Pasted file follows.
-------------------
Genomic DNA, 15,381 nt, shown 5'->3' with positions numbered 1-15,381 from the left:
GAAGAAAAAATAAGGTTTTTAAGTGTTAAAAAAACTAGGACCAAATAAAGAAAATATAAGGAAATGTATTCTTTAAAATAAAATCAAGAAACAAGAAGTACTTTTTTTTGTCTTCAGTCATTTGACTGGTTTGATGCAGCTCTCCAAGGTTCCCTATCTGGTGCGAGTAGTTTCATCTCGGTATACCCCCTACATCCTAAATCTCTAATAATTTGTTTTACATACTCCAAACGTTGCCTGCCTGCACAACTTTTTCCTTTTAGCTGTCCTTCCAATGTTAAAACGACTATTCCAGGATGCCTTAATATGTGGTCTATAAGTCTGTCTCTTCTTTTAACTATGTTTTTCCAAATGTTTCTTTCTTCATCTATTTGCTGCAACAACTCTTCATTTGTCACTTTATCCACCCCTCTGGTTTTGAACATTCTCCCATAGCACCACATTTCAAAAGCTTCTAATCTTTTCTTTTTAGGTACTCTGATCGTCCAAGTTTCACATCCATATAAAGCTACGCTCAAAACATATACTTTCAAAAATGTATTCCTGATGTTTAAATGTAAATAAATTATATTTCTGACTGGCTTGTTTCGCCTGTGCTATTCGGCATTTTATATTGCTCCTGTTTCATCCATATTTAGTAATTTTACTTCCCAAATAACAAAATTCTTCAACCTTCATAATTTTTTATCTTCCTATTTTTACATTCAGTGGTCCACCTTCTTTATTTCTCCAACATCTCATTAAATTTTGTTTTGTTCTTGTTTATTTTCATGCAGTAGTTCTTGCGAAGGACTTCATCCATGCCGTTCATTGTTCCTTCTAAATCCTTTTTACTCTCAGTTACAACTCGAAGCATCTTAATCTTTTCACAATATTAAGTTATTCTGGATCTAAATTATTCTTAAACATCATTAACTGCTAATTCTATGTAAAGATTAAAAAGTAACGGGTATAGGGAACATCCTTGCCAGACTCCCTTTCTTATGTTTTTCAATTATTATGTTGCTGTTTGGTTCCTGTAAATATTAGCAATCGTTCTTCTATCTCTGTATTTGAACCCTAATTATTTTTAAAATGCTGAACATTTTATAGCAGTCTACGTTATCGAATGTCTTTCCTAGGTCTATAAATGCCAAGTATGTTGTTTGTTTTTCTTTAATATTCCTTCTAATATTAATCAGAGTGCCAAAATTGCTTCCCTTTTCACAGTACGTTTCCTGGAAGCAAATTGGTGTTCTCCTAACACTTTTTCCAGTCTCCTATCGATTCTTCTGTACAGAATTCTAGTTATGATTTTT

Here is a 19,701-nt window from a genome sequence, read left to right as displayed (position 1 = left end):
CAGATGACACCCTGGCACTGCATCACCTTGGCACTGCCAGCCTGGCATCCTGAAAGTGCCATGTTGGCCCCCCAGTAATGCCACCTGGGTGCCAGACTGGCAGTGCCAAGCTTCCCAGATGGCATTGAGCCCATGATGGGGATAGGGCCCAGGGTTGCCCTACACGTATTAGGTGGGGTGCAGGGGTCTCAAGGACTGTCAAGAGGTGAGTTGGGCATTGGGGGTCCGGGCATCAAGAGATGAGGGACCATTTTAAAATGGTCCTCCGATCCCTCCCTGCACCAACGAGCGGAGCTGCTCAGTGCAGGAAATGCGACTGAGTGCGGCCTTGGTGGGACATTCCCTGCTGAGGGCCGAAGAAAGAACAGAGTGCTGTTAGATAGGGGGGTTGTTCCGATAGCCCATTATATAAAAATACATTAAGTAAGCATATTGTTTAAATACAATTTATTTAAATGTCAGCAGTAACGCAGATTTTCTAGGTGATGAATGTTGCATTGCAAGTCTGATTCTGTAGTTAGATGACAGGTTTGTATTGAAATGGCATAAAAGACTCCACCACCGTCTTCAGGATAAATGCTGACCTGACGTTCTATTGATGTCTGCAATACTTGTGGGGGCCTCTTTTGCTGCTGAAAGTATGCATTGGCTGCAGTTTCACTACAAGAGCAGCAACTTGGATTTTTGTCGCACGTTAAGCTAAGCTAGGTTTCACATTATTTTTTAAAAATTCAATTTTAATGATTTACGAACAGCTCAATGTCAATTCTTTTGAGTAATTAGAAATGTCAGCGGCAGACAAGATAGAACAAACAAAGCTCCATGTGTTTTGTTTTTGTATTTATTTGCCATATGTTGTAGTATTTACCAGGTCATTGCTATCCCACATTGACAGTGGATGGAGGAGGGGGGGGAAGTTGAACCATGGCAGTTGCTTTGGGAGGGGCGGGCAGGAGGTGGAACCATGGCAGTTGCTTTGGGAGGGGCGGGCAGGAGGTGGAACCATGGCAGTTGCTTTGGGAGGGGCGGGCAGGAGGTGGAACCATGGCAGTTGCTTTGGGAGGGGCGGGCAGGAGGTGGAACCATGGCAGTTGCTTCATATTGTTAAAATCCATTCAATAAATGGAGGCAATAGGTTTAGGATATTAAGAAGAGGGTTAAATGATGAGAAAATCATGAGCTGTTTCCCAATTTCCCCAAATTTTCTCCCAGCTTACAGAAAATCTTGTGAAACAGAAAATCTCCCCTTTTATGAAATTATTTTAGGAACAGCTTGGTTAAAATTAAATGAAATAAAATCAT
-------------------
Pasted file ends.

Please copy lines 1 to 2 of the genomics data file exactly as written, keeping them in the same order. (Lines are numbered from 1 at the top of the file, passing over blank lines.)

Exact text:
Genomic DNA, 15,381 nt, shown 5'->3' with positions numbered 1-15,381 from the left:
GAAGAAAAAATAAGGTTTTTAAGTGTTAAAAAAACTAGGACCAAATAAAGAAAATATAAGGAAATGTATTCTTTAAAATAAAATCAAGAAACAAGAAGTACTTTTTTTTGTCTTCAGTCATTTGACTGGTTTGATGCAGCTCTCCAAGGTTCCCTATCTGGTGCGAGTAGTTTCATCTCGGTATACCCCCTACATCCTAAATCTCTAATAATTTGTTTTACATACTCCAAACGTTGCCTGCCTGCACAACTTTTTCCTTTTAGCTGTCCTTCCAATGTTAAAACGACTATTCCAGGATGCCTTAATATGTGGTCTATAAGTCTGTCTCTTCTTTTAACTATGTTTTTCCAAATGTTTCTTTCTTCATCTATTTGCTGCAACAACTCTTCATTTGTCACTTTATCCACCCCTCTGGTTTTGAACATTCTCCCATAGCACCACATTTCAAAAGCTTCTAATCTTTTCTTTTTAGGTACTCTGATCGTCCAAGTTTCACATCCATATAAAGCTACGCTCAAAACATATACTTTCAAAAATGTATTCCTGATGTTTAAATGTAAATAAATTATATTTCTGACTGGCTTGTTTCGCCTGTGCTATTCGGCATTTTATATTGCTCCTGTTTCATCCATATTTAGTAATTTTACTTCCCAAATAACAAAATTCTTCAACCTTCATAATTTTTTATCTTCCTATTTTTACATTCAGTGGTCCACCTTCTTTATTTCTCCAACATCTCATTAAATTTTGTTTTGTTCTTGTTTATTTTCATGCAGTAGTTCTTGCGAAGGACTTCATCCATGCCGTTCATTGTTCCTTCTAAATCCTTTTTACTCTCAGTTACAACTCGAAGCATCTTAATCTTTTCACAATATTAAGTTATTCTGGATCTAAATTATTCTTAAACATCATTAACTGCTAATTCTATGTAAAGATTAAAAAGTAACGGGTATAGGGAACATCCTTGCCAGACTCCCTTTCTTATGTTTTTCAATTATTATGTTGCTGTTTGGTTCCTGTAAATATTAGCAATCGTTCTTCTATCTCTGTATTTGAACCCTAATTATTTTTAAAATGCTGAACATTTTATAGCAGTCTACGTTATCGAATGTCTTTCCTAGGTCTATAAATGCCAAGTATGTTGTTTGTTTTTCTTTAATATTCCTTCTAATATTAATCAGAGTGCCAAAATTGCTTCCCTTTTCACAGTACGTTTCCTGGAAGCAAATTGGTGTTCTCCTAACACTTTTTCCAGTCTCCTATCGATTCTTCTGTACAGAATTCTAGTTATGATTTTT